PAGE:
The Criterion Collection, a home video label known for releasing some of the finest cinematic works as well as several Michael Bay movies, will no longer be allowing Canadians to access their online streams by the end of the year. While many of their titles had been offered on Netflix, the company has announced this week that they are jumping ship to a different service. Care to guess which one?
The company announced on Monday that they are planning to release their impressive catalogue on Hulu Plus over the coming year. All of their titles currently available to Canadians through Netflix, including important cinematic classics such as Truffaut’s The 400 Blows, several works from Akira Kurosawa, and Lars Von Trier’s genital mutilation masterpiece Antichrist, will all be removed before the end of the year.
Although the quality of these streams is predictably much lower than their physical home video counterparts, this will be a crippling loss for Canadians hoping to legitimately view these cinematic classics without having to blindly pay Criterion’s extravagant DVD and BD prices. Criterion’s justification for this move is that Hulu is willing to provide them space to upload special features as well as the privilege of having their own designated category, which they currently lack in Netflix’s more generalized system.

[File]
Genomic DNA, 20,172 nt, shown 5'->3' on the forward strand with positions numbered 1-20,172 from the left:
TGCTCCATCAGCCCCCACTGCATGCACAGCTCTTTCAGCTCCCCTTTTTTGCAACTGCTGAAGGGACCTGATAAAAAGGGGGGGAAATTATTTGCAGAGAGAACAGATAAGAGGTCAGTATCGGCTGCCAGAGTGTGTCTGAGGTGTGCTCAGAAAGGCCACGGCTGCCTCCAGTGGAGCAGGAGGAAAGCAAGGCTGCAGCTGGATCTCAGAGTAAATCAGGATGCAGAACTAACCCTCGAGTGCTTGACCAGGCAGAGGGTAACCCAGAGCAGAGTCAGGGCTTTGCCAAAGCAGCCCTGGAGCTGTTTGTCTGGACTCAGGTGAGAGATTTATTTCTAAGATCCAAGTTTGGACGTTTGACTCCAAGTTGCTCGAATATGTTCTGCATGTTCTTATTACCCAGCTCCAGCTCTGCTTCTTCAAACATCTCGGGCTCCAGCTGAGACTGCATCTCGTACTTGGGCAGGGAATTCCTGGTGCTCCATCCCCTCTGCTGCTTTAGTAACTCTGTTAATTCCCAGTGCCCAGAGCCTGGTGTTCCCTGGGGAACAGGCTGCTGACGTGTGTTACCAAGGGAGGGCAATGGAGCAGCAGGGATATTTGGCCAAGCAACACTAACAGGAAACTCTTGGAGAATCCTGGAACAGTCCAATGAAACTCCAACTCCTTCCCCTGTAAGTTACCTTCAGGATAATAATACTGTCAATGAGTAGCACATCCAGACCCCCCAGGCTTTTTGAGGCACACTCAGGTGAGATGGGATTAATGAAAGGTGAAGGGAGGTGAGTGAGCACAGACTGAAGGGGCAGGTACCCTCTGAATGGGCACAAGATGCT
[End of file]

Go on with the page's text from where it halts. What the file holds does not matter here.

Canadians will still be able to access Criterion films online, but only through the website’s archaic “rental” program. Viewers are expected to pay $5 to access low quality streams of each individual film for a mere week, that can only be viewed through a computer browser. US customers, on the other hand, will continue to enjoy unlimited access to HD or near HD quality streams through any Hulu compatible device.
If you are dissatisfied with the latest in what seems like a series of regressive moves in regards to content accessibility in Canada, I suggest contacting this guy. Apparently he’s waiting for you.